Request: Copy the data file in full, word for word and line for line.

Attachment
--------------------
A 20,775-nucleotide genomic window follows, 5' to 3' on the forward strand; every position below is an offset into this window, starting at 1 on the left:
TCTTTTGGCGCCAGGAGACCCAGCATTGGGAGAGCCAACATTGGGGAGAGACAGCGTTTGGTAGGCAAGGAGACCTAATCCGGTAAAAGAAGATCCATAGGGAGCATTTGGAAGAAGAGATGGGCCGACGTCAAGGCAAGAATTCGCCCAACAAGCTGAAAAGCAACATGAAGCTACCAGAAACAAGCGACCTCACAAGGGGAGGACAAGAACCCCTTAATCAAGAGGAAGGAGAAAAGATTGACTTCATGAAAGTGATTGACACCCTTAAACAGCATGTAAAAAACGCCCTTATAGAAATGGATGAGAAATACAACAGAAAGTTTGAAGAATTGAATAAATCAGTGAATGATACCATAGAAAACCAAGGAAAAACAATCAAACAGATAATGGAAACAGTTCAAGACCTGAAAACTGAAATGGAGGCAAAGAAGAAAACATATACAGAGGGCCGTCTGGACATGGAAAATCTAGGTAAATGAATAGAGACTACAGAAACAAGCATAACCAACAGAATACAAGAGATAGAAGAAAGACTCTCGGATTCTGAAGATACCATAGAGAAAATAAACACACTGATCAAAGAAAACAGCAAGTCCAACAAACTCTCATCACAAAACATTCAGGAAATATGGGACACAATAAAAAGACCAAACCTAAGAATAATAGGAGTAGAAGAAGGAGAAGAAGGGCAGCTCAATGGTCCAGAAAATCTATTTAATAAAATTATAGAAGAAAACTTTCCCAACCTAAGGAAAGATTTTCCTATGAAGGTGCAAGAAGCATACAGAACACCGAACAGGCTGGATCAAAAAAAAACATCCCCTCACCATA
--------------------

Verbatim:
A 20,775-nucleotide genomic window follows, 5' to 3' on the forward strand; every position below is an offset into this window, starting at 1 on the left:
TCTTTTGGCGCCAGGAGACCCAGCATTGGGAGAGCCAACATTGGGGAGAGACAGCGTTTGGTAGGCAAGGAGACCTAATCCGGTAAAAGAAGATCCATAGGGAGCATTTGGAAGAAGAGATGGGCCGACGTCAAGGCAAGAATTCGCCCAACAAGCTGAAAAGCAACATGAAGCTACCAGAAACAAGCGACCTCACAAGGGGAGGACAAGAACCCCTTAATCAAGAGGAAGGAGAAAAGATTGACTTCATGAAAGTGATTGACACCCTTAAACAGCATGTAAAAAACGCCCTTATAGAAATGGATGAGAAATACAACAGAAAGTTTGAAGAATTGAATAAATCAGTGAATGATACCATAGAAAACCAAGGAAAAACAATCAAACAGATAATGGAAACAGTTCAAGACCTGAAAACTGAAATGGAGGCAAAGAAGAAAACATATACAGAGGGCCGTCTGGACATGGAAAATCTAGGTAAATGAATAGAGACTACAGAAACAAGCATAACCAACAGAATACAAGAGATAGAAGAAAGACTCTCGGATTCTGAAGATACCATAGAGAAAATAAACACACTGATCAAAGAAAACAGCAAGTCCAACAAACTCTCATCACAAAACATTCAGGAAATATGGGACACAATAAAAAGACCAAACCTAAGAATAATAGGAGTAGAAGAAGGAGAAGAAGGGCAGCTCAATGGTCCAGAAAATCTATTTAATAAAATTATAGAAGAAAACTTTCCCAACCTAAGGAAAGATTTTCCTATGAAGGTGCAAGAAGCATACAGAACACCGAACAGGCTGGATCAAAAAAAAACATCCCCTCACCATA